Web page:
Is it acceptable to have a mismatch in the job description and actual responsibilities? Candidates should have an explicit understanding of their job role and responsibilities when considering joining your team. Additionally, the candidate will want to know what goals and benchmarks will define their success. When the candidate can clearly see what will define their accomplishments, they can align their work with the priorities of the organization. As a result, both parties will benefit.
Logically, candidates may question why the written content of the job description doesn’t quite match up with their job responsibilities when they transition into a new position. If this mismatch is drastic, new hires may begin to question their decision and ultimately, consider departing your organization. Additionally, the company may acquire a reputation for such practices if employees separate from the organization due to dissatisfaction with their role, or lack of clarity related to expectations.
Working with the human resources department, if there is significant mismatch between job expectations vs. actual job responsibilities, a revision of the job description may be necessary. Understanding that this process can take a significant amount of lead-time and may require the creation of a new position, employers should have significant foresight regarding the future needs of the department or organization that you are managing.
A few questions that hiring managers should ask themselves when considering the content of a job description are: What are the priorities of the department or organization? Does the job description reflect these priorities? What experience, training, or qualities of a candidate would maximize the opportunities for success in this position? How specific should responsibilities listed be, to reflect intended meaning vs. providing some flexibility as the work climate changes over time? Dr. Kelly Meier’s blog, related to writing a good job description, provides important recommendations related to job description construction and alignment of each position with the organization’s mission, vision, and values.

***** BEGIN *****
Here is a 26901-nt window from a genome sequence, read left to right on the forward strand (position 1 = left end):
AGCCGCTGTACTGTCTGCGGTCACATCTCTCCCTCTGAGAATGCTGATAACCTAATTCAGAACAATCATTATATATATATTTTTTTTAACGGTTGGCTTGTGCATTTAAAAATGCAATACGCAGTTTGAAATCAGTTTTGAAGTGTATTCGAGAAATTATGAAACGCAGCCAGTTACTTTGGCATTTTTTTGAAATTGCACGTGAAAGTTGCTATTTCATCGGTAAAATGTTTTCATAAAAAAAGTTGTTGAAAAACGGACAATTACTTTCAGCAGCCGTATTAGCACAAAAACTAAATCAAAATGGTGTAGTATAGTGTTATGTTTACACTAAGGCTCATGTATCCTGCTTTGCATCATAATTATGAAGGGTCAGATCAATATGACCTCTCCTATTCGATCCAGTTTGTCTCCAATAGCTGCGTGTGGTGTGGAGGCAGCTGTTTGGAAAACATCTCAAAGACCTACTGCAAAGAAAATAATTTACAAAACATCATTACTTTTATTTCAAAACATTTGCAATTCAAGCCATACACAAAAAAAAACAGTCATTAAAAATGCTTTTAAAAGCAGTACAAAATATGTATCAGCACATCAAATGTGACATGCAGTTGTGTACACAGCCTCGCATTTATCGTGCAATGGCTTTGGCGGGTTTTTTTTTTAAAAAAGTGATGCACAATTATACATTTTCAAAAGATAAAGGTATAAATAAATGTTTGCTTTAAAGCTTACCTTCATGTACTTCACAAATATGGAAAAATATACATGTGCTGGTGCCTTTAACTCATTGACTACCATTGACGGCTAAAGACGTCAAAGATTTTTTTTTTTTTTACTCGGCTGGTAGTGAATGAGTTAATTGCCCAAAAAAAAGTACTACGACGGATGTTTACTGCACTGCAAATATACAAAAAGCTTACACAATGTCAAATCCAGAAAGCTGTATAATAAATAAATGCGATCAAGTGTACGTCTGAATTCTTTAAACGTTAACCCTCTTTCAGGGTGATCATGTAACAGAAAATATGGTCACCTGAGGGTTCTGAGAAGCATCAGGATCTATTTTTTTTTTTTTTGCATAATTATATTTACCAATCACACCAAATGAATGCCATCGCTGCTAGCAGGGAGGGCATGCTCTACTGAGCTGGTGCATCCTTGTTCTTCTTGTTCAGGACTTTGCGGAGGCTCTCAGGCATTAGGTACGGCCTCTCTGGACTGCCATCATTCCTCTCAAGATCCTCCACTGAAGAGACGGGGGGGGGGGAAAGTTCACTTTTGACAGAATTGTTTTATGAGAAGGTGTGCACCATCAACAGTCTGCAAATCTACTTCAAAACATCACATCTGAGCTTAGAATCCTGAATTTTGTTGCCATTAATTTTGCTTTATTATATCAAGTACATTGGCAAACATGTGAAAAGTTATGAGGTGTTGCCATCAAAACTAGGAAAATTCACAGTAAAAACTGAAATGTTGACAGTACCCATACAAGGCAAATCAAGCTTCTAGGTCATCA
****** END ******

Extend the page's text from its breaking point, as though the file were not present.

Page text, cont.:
Of course, it will require your professional judgment to determine whether or not a new job description is necessary or if candid, open conversations with the candidate during the job interview will suffice. Given the catchall phrase of “other duties as assigned”, the candidate is likely expecting to have some responsibilities that pop up that are either 1) unexpected or 2) priorities of the department that need immediate attention. If the candidate’s interests match up, this could be a synergistic opportunity to hire on an individual who is flexible, adaptable, and can address the needs of the department. If the candidate’s interests do not match up: it could be a good time to agree that the hire would not be a good fit.
Jackie is a full-time pharmacist and career coach at TheHappyPharmD, where she helps pharmacists live life by design. She loves her family, changing the world and the profession of pharmacy.